Coal And Charcoal

Technically, coal (FIG. 1.30) comes under the definition of a compression fossil, since it represents a complex, heterogeneous mixture of macromolecular organic compounds derived from plant material that has been compressed over time (Scott, 1987). In general, the lower the rank of the coal (the degree of coalification), the more details of plant structure one can observe. The higher the rank, the more the coal has been metamorphosed and the higher the carbon content. Ranks from lowest to highest are lignite, subbituminous coal, bituminous coal, and anthracite. Lignite represents an early stage in coal formation, so the plant parts within lignite are not excessively crushed or decayed and are generally easily recognizable. In some instances, SEM has been a

Coal Antarctica
FIGURE 1.30 Exposure of coal in Antarctica (Permian). Hammer = 30 cm.

useful tool in identifying plant parts preserved in lignites (Alvin and Muir, 1969). In some lignites it is possible to tease apart the plant fragments and make whole mounts of various structures, for example in the Brandon lignite, a famous early Miocene plant locality in Vermont, USA (Haggard and Tiffney, 1997).

Bituminous coal is more metamorphosed and the plant parts are more flattened, but it is still possible to study plant fragments within the coal. Anthracite coal, the most highly metamorphosed type, is altered to such an extent that little of the original plant material is recognizable. Some coals can be thin sectioned for microscopic examination, and pollen grains, spores, and fragments of cuticle can be discerned. In other instances it is possible to coat the polished surface of coal with epoxy resin and etch it in a low-temperature plasma asher (Winston, 1989). Pieces of coal, or peels of the etched surfaces, can then be examined by light microscopy or SEM to determine the biological composition of the coal. This procedure makes it possible to quantify the plants in various types of coals in instances where coal ball permineralizations (see section "Cellular Preservation") are not available (Winston, 1986). Coal can also be macerated using chemicals that break down the solid coal and release the plant fragments. It is possible to recognize cuticle, pieces of bark, bits of wood, solidified resins, and especially spores and pollen grains in this type of preparation. Examination of these components allows one to determine the kinds of plants that were growing in the ancient swamps where the coal was formed. Application of 1 3C nuclear magnetic resonance (NMR) and pyrolysis-gas chromatography-mass spectrometry techniques has been used to define stages in the coalification process more accurately (Hatcher et al., 1989). This same technique has also been used for Cenozoic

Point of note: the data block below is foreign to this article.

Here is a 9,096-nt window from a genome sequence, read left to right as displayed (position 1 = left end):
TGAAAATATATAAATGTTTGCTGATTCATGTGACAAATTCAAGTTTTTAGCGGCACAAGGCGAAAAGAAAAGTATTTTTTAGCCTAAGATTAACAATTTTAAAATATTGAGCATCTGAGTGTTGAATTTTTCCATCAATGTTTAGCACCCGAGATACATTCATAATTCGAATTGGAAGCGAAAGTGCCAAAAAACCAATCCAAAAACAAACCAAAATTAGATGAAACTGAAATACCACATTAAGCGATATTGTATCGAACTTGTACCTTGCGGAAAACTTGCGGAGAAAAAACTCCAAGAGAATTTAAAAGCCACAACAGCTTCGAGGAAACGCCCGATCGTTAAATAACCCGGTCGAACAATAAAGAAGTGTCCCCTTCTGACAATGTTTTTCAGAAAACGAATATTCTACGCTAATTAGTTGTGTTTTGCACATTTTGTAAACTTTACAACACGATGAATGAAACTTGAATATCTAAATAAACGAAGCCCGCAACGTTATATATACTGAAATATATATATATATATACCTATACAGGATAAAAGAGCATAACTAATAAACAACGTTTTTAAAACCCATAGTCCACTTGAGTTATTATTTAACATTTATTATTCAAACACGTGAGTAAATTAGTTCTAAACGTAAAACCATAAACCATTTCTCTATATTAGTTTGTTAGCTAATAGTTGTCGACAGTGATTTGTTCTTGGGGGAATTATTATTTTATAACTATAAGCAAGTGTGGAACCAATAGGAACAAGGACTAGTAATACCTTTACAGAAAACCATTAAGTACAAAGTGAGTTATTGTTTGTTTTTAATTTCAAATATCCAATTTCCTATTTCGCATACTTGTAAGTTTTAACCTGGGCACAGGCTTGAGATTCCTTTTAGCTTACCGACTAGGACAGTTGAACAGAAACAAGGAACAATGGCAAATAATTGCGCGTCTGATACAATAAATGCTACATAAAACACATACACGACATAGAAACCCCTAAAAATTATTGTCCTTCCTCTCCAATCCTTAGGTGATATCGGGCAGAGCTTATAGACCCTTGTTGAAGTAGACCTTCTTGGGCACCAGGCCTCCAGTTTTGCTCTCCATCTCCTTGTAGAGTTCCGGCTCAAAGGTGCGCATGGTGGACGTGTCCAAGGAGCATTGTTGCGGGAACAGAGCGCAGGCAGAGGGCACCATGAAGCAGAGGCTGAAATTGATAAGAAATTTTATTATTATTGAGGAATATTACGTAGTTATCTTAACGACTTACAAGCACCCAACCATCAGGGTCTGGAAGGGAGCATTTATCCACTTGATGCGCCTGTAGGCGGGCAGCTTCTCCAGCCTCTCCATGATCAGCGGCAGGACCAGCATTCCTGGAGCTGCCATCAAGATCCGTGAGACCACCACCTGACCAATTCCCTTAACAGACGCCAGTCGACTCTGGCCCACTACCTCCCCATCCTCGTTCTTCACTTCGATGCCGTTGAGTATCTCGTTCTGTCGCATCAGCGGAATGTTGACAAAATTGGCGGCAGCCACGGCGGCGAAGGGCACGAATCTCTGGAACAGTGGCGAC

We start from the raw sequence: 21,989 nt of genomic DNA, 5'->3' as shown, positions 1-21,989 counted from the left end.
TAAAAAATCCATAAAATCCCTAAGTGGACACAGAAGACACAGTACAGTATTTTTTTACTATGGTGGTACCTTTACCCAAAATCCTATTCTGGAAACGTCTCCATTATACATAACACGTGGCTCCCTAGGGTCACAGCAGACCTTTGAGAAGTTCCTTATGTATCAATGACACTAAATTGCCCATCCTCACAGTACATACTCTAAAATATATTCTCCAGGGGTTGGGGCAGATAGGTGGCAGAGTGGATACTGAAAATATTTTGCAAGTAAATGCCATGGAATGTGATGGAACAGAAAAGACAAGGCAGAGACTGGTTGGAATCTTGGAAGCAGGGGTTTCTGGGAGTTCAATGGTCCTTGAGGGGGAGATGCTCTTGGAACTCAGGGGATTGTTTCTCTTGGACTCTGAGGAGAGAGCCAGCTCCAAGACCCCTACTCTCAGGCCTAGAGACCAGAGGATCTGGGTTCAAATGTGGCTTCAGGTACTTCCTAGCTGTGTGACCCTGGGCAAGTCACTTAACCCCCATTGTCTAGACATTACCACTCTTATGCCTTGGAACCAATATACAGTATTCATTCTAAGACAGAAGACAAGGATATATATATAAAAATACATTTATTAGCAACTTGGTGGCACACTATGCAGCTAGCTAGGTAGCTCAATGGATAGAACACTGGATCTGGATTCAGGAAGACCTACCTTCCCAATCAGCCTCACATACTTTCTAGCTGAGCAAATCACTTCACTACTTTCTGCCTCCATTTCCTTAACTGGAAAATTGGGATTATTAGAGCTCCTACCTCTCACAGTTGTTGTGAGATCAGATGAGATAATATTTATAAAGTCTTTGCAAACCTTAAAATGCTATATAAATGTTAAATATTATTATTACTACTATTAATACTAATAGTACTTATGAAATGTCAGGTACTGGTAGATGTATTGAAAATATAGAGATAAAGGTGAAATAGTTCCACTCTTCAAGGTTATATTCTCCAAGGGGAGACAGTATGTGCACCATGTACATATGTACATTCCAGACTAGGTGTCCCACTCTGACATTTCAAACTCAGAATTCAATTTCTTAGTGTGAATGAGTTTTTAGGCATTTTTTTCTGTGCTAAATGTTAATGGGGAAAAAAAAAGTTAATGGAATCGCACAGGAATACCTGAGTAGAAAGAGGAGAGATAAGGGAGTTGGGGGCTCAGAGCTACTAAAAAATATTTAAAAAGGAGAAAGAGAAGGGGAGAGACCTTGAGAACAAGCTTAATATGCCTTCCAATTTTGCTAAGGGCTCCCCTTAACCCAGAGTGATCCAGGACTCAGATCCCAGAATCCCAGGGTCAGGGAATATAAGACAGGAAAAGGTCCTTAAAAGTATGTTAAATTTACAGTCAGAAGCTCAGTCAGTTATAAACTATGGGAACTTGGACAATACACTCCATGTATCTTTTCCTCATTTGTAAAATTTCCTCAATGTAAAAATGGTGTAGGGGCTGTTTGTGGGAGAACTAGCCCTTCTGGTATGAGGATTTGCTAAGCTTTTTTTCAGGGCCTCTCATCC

FIGURE 1.31 Marie C. Stopes.

leaf tissues and wood to identify various biomolecules (Yang et al., 2005). The components of coals can also be useful in documenting paleoecology (Poole et al., 2006).

Macerals are defined as the organic constituents that comprise coal as seen in polished thin sections. The system of maceral types was originally proposed by the paleobotanist Marie C. Stopes (FIG. 1.31) in 1919, expanded in 1935, and is constantly kept up to date (ICCP, 2001). Maceral names end in -inite; for example, funginite is made up of fungal spores and various fungal bodies, secretinite is composed secretory deposits formed by medullosan seed ferns (Lyons, 2000), and sporinite consists of the sporopollenin walls of fossil pollen and spores. More detailed studies of coal composition provide valuable information about environmental parameters. For example, G. Taylor et al. (1989) suggested that the association of alginite and inertodetrinite (rede-posited small particles of fusinite) in the Permian coals of Australia indicates a paleoenvironment of wet, cool summers and freezing winters. It is possible to distinguish between angiosperm and gymnosperm woods in some coals using macerals (Sykorovâ et al., 2005).

Fossil charcoal or fusain (carbonaceous residue that results from the incomplete combustion of organic material;

also called fusinite) is also an important source of paleobo-tanical data (Cope and Chaloner, 1985; Lupia, 1995), with charcoalified plant remains dating back to the earliest land plants (Glasspool et al., 2004b). There are several techniques used to examine fossil charcoal (Sander and Gee, 1990; Guo and Bustin, 1998; Figueiral et al., 2002) which provide information on taphonomy and paleoecology (Scott et al., 2000), including past atmospheric composition (Scott and Glasspool, 2006) and the presence of fire in paleoecosys-tems (Uhl et al., 2004, 2007a; Collinson et al., 2007). The discovery of beautifully preserved charcoalified flowers in Cretaceous (Tiffney, 1977; Friis and Skarby, 1981) rocks from around the world has contributed large amounts of information to our knowledge of early flowering plants (see Chapter 22).